As the 1950s were years of my childhood when I was most sensitive, I’m still not free of those sentiments. Poverty and starvation, suffering and return, life and death, pain and joy, silence and outcry, chaos and order, meaning and insignificance … these notions still dwell within my work.
Repetition is a major part of your process. How do you remain connected/focused on your actions, and what draws you to this act of repetition?
CBS: As I erase I layer, as I layer I erase, the background becomes the surface and the surface becomes the background … As they absorb and permeate one another, undergoing the process of erasure and layering, fiercely colliding, tearing and creasing, I wait for the newspaper to transform by solemn, pure touch.
For the last many years my work of erasing has undergone the same process. In the 1970s and 1980s because of my youthful passion I only erased the front pages of the newspaper. From the 1990s to the present I erased the front and back sides altogether. As I covered the entirety of the newspaper in permanent pen it carried a sense of preservation. Lately I’ve been emptying my mind while erasing time absent-mindedly. I’ve been erasing without thought, like writing in a diary as a habit.
Formally, your paintings have a gestural quality reminiscent of Korean ink paintings—yet you work with acrylic and oil on canvas. Why do you prefer these materials?
LKS: After presenting my ‘chicken performance’ at the 9th Paris Biennale in 1975, I spent over three months in my hotel room working, focused on the question of what two-dimensional painting is. I observed what happened when you pulled on just a strand or two of fabric, strands sewn into a textile that is attached to wood that forms a canvas. I experimented with whether or not it was possible to paint on the structure of the canvas. When I returned to Korea I spent countless years on work that questioned what an image that is placed onto a canvas was. I used silkscreen on canvas, paint tubes and cans of paint covered in paint to print images, pulling at a single thread of canvas stained with the paint of an image, and even taking that single thread and painting it. They were varied attempts, work that pried into canvas painting and what structures the image.
It was maybe in 1988, on a cold winter morning when I went for a walk with my family through the zoo. On a wide frozen lake there was a hole in the middle where ducks and geese were sunbathing and splashing each other with water. In my memory, it wasn’t a particularly bright period; socially and politically it was difficult. The sight of the lively animals came as a shock to my system. Could I not capture this bright, clear, alive moment in a painting? Even though it might be impossible, I thought I’d try.
Of course I was interested more in the spirit of the brushstroke rather than the depiction of the deer, ducks, and geese. Those brushstrokes abandoned the desire to depict, but with as clear as possible a mind painted as it came, with a composed body and flowing strokes without a hitch. The result varied with the viewer, who might see a duck, a goose, or another waterfowl, freely associated with the image. For me, as it wasn’t a painting painted with the intent of description, I enjoyed the fact that I could make something that allowed each audience to imagine, and because I felt the hopeful possibility of the brushstroke in the action, I was happy.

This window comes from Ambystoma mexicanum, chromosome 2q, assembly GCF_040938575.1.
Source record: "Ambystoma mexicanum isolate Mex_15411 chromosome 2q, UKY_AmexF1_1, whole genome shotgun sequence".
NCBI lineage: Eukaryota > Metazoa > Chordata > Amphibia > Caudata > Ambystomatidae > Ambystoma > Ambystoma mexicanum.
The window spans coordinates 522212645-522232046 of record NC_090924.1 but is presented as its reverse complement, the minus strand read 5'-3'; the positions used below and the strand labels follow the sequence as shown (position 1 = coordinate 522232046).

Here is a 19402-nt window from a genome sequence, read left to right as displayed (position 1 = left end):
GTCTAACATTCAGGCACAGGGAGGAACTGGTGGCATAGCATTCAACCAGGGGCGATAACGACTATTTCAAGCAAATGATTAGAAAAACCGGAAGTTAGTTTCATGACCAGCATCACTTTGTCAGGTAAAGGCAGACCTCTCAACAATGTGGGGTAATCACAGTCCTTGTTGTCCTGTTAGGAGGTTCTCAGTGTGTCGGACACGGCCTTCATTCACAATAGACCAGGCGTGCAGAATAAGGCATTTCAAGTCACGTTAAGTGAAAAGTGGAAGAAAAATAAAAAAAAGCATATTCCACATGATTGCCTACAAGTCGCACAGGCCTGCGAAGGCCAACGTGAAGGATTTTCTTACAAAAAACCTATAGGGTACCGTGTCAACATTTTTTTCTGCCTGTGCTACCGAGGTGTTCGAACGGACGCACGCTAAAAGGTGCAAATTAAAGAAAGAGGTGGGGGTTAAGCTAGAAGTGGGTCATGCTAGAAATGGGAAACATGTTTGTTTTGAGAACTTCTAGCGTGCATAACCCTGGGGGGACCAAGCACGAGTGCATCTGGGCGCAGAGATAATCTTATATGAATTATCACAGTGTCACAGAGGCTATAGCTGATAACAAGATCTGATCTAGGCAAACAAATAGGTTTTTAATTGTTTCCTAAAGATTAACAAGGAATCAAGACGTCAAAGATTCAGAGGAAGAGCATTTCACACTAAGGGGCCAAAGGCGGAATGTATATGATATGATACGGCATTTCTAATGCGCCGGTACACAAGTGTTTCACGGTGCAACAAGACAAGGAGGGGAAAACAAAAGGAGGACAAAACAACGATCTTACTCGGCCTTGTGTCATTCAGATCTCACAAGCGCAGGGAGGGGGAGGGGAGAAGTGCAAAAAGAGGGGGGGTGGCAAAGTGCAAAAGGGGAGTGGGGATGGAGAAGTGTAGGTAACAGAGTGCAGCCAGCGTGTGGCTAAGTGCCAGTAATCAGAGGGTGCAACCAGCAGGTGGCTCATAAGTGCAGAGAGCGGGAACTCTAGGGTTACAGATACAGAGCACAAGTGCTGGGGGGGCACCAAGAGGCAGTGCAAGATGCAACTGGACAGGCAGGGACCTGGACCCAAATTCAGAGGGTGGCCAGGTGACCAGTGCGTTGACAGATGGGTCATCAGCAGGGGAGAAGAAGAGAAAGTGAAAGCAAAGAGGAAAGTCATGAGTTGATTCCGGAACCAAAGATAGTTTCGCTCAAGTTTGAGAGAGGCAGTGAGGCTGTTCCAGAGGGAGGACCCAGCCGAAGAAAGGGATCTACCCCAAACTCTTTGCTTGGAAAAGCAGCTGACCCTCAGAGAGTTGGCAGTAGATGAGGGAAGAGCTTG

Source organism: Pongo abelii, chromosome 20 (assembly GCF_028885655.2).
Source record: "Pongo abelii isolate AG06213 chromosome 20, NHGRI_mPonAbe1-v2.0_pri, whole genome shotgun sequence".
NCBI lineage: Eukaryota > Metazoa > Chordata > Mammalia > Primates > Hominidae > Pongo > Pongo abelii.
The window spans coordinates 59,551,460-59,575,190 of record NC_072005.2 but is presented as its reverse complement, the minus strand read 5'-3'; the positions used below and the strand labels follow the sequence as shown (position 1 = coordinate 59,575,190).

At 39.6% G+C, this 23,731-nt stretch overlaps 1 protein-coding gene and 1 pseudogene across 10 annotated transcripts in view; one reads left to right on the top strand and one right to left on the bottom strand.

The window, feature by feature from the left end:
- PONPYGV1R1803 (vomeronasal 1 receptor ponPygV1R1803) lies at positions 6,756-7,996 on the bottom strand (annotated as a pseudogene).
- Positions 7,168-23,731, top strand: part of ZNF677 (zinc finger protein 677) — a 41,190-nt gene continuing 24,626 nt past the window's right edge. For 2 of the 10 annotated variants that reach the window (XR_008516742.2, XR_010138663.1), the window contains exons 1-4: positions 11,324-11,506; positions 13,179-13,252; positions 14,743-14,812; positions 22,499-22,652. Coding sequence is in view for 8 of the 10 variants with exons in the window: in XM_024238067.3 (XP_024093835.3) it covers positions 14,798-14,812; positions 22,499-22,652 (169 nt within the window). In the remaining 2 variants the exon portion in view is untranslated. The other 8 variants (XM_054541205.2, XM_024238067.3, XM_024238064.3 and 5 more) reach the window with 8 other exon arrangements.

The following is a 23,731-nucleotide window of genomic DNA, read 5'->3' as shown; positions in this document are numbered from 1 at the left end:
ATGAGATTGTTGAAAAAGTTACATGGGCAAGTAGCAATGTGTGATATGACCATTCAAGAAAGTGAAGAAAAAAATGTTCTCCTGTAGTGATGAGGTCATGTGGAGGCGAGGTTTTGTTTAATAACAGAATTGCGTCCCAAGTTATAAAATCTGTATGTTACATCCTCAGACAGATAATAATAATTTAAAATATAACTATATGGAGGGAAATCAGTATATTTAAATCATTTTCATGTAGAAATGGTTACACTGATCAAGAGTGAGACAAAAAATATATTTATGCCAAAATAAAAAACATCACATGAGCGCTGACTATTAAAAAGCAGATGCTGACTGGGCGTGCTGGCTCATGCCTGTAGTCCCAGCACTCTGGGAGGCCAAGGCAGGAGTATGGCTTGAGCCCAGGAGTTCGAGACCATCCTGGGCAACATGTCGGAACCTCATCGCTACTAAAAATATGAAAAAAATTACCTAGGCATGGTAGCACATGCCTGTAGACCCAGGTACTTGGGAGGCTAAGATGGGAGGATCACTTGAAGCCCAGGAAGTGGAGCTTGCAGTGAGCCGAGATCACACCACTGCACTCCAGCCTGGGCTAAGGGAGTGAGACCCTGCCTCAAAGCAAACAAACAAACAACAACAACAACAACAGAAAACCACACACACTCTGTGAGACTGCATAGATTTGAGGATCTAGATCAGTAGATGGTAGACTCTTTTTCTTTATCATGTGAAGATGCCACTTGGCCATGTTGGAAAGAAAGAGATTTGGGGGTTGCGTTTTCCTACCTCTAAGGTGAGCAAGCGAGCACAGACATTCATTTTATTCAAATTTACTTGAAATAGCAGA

Although these paintings were done in oil and also acrylic, a few years later I used mostly acrylic. Because I also preferred traditional calligraphy brushes, the water solubility seemed better suited to receive my physical body’s responses.
Your oeuvre encompasses such a diversity of genres, from performance to sculpture and prints. What moves you between these various media and what draws you to painting now?
LKS: The reason why I experimented with installation and performance in the early 1970s was because I had read about work happening in the West, and they were my ventures based on a limitless expectation that the future of contemporary art could truly be diverse and free. From that context, a time when analyses of traditional Western painting and sculpture methods as contemporary art were languishing, I have continued my own understanding and practice of painting.
My start in video art in the 1970s was during the era of the contemporary Korean art movement, and was in part to help expand the genre in Korea. In addition, I’ve worked on and off with installation, prints, and photography. From the time I was in elementary school I enjoyed carrying around a camera and taking snapshots, and one day while skimming the history of photography, I discovered a strange idea. Of course, I’m sure there are lots of photographers who have thought about this before me, this most important aspect of photography. That is, that we cannot look out from another’s eyes.
However, painting has always been my main interest. This is because I believe painting expresses my thoughts most sensitively and delicately. Endless cultivation and training conveys my spirit precisely in the interactions between body and brush, paint and canvas. As Shitao said, ‘The act of the one stroke is so grand that it can only be seen from nature, and because the act is hidden from the eyes, most people do not know what it is’. Although I do feel sorrow at these words, I carry the belief that a bright and clear spirit can somehow be attained on some level. —[O]
Representative pieces by Choi and Lee are also on view at the Busan Biennale, Hybridizing Earth, Discussing Multitude (3 September – 30 November 2016).